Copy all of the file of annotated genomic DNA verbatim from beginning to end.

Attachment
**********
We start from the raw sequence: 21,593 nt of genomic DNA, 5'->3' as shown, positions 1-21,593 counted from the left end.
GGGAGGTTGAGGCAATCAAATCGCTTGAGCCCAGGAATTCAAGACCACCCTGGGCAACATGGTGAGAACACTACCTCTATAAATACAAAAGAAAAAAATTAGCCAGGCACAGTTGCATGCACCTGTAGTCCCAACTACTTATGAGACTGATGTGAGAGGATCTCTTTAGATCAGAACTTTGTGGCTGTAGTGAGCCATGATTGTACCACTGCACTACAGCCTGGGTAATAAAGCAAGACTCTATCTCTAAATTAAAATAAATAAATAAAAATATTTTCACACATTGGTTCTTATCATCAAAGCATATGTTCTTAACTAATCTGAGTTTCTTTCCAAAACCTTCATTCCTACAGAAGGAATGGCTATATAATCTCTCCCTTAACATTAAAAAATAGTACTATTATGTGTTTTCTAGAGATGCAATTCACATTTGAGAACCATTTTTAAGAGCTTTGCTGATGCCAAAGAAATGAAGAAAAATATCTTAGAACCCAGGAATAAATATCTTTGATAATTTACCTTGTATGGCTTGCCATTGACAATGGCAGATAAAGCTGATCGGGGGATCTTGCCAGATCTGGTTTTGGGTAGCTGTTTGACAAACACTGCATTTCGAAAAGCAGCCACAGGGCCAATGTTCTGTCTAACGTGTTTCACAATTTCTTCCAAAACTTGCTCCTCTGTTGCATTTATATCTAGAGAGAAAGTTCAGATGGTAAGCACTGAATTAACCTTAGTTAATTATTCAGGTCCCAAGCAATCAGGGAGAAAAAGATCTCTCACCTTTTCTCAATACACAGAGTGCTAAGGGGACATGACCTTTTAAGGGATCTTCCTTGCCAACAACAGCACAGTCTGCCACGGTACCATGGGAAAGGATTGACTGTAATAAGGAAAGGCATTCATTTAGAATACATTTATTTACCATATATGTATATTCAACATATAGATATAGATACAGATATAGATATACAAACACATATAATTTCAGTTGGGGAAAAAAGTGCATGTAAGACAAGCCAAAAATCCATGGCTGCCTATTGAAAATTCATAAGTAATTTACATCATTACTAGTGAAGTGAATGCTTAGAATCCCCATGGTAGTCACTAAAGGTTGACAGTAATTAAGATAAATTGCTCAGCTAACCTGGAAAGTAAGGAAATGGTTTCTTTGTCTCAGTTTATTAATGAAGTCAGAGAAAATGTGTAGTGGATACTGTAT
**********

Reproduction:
We start from the raw sequence: 21,593 nt of genomic DNA, 5'->3' as shown, positions 1-21,593 counted from the left end.
GGGAGGTTGAGGCAATCAAATCGCTTGAGCCCAGGAATTCAAGACCACCCTGGGCAACATGGTGAGAACACTACCTCTATAAATACAAAAGAAAAAAATTAGCCAGGCACAGTTGCATGCACCTGTAGTCCCAACTACTTATGAGACTGATGTGAGAGGATCTCTTTAGATCAGAACTTTGTGGCTGTAGTGAGCCATGATTGTACCACTGCACTACAGCCTGGGTAATAAAGCAAGACTCTATCTCTAAATTAAAATAAATAAATAAAAATATTTTCACACATTGGTTCTTATCATCAAAGCATATGTTCTTAACTAATCTGAGTTTCTTTCCAAAACCTTCATTCCTACAGAAGGAATGGCTATATAATCTCTCCCTTAACATTAAAAAATAGTACTATTATGTGTTTTCTAGAGATGCAATTCACATTTGAGAACCATTTTTAAGAGCTTTGCTGATGCCAAAGAAATGAAGAAAAATATCTTAGAACCCAGGAATAAATATCTTTGATAATTTACCTTGTATGGCTTGCCATTGACAATGGCAGATAAAGCTGATCGGGGGATCTTGCCAGATCTGGTTTTGGGTAGCTGTTTGACAAACACTGCATTTCGAAAAGCAGCCACAGGGCCAATGTTCTGTCTAACGTGTTTCACAATTTCTTCCAAAACTTGCTCCTCTGTTGCATTTATATCTAGAGAGAAAGTTCAGATGGTAAGCACTGAATTAACCTTAGTTAATTATTCAGGTCCCAAGCAATCAGGGAGAAAAAGATCTCTCACCTTTTCTCAATACACAGAGTGCTAAGGGGACATGACCTTTTAAGGGATCTTCCTTGCCAACAACAGCACAGTCTGCCACGGTACCATGGGAAAGGATTGACTGTAATAAGGAAAGGCATTCATTTAGAATACATTTATTTACCATATATGTATATTCAACATATAGATATAGATACAGATATAGATATACAAACACATATAATTTCAGTTGGGGAAAAAAGTGCATGTAAGACAAGCCAAAAATCCATGGCTGCCTATTGAAAATTCATAAGTAATTTACATCATTACTAGTGAAGTGAATGCTTAGAATCCCCATGGTAGTCACTAAAGGTTGACAGTAATTAAGATAAATTGCTCAGCTAACCTGGAAAGTAAGGAAATGGTTTCTTTGTCTCAGTTTATTAATGAAGTCAGAGAAAATGTGTAGTGGATACTGTAT